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Lupus Research Update: 2012 Volume 3

Volume 3, 2012 - Online Edition | In This Issue


Looking at T Cell Function to Better Understand Lupus >
Back to Basics — T Cells... B Cells... And Lupus >
Researching B Cells Reveals Clues About Lupus >
Faces of Lupus: Sisterly Love in Michigan Benefits Everyone with Lupus >
Genetic Gateways to Understanding Lupus - New ALR Grant Awardees >
Lupus News Corner >

Researching B Cells Reveals Clues About Lupus

To fully grasp an understanding of lupus, leading scientists across the globe are looking to the immune system for answers — particularly the role that B cells play. Autoimmune disease expert, Dr. Peter K. Gregersen, is one such scientist.

During the ALR’s first critical years, he was a key advisor to SLEGEN, the organization’s genetics consortium, which went on to discover genes responsible for increasing the chances of developing lupus. Today, Dr. Gregersen’s own pioneering work on the genetic control of B cells has received funding through the ALR.

Dr. Gregersen, working with his scientific collaborator Dr. Betty Diamond, has identified an intronic polymorphism, or variation, in the gene CSK that is associated with risk of lupus — and the goal of their work is to study the effects of this variant on CSK expression, B-cell biology, and the cellular events and mechanisms in the development of the disease.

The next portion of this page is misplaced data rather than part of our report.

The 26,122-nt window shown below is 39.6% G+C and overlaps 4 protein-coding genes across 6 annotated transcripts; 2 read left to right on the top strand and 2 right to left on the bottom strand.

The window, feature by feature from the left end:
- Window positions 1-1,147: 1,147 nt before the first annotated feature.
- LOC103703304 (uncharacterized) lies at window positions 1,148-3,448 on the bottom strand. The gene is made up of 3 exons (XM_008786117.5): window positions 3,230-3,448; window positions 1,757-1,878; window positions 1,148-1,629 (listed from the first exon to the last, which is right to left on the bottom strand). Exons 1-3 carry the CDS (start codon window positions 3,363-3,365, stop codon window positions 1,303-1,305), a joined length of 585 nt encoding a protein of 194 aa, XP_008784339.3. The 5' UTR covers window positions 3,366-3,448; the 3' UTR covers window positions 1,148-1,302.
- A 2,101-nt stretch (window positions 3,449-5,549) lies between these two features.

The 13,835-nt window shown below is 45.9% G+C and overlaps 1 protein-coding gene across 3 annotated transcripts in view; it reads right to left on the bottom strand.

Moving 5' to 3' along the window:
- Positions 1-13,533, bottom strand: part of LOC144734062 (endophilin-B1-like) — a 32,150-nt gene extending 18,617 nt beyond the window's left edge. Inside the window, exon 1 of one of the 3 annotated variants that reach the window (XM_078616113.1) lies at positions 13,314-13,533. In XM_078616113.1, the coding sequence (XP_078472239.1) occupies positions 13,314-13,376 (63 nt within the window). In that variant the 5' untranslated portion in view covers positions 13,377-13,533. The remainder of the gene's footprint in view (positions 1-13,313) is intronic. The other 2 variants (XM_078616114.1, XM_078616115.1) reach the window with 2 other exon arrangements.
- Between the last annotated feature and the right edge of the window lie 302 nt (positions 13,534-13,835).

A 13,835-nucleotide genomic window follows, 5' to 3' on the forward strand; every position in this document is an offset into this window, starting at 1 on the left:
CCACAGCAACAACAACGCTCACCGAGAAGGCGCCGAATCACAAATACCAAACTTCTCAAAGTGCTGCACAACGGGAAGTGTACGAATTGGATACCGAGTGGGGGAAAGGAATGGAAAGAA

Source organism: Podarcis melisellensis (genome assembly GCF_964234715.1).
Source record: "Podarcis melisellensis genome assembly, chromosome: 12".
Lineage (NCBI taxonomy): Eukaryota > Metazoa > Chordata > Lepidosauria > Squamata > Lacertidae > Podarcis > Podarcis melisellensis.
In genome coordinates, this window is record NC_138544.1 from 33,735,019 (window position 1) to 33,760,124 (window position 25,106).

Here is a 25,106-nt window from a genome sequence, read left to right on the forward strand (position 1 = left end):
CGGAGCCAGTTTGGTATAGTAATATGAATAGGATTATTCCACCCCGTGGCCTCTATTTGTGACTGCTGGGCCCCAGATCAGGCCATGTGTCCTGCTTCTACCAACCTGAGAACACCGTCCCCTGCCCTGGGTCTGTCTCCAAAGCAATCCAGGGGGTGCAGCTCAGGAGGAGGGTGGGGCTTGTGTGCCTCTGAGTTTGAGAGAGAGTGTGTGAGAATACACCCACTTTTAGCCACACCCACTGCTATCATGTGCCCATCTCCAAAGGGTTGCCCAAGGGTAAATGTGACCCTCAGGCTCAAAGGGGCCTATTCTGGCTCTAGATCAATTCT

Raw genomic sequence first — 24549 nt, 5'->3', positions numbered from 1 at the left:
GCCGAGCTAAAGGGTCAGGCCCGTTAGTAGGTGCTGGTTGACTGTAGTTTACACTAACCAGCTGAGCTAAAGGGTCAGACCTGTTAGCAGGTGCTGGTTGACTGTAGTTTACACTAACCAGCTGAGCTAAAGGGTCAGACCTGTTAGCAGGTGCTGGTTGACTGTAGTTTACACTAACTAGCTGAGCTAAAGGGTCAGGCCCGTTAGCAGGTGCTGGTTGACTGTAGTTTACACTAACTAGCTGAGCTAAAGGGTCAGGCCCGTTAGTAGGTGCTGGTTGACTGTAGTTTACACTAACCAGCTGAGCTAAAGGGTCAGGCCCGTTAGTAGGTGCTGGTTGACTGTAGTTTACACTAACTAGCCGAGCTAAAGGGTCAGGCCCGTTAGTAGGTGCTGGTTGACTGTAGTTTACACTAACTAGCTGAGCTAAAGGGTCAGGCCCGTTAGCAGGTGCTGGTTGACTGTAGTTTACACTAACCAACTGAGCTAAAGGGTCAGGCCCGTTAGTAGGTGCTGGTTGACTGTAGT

Introns are pieces of DNA that interrupt the coding region, and until recently, the function of these genes has remained obscure.

But in recent years, research has revealed new insights. Dr. Gregersen explains: “What has emerged is that many of these intronic regions of genes contain sequences, which regulate when the gene is turned on or off. This is, in fact, what we have found with CSK.”

By focusing on gene sequencing, Dr. Gregersen has found that this variant controls the amount of CSK produced. The CSK does not change; it’s just the amount that varies in certain B cells.

Dr. Gregersen clarifies: “In their immature state, B cells are associated with a lot of auto-reactive potential. And what is striking about our analyses of CSK is that it is most highly expressed in these very early B cell subsets. We believe that in lupus there is more CSK in these early B cells and that they have the potential to be auto-reactive.”

In deepening the basic understanding of lupus at the molecular level, Dr. Gregersen hopes that his work will lead to a new array of treatments for lupus patients.

When speaking about the ALR, he is quick to acknowledge its seminal role. “The ALR puts invaluable support behind creative ideas and excellent scientists. I have no doubt that it will continue to break new ground. And that means, when you can understand lupus, you immediately have a potential window into therapy.”


1.5 million

people in the U.S. have Lupus.

100 million

dollars committed to lupus research by the Alliance for Lupus Research.


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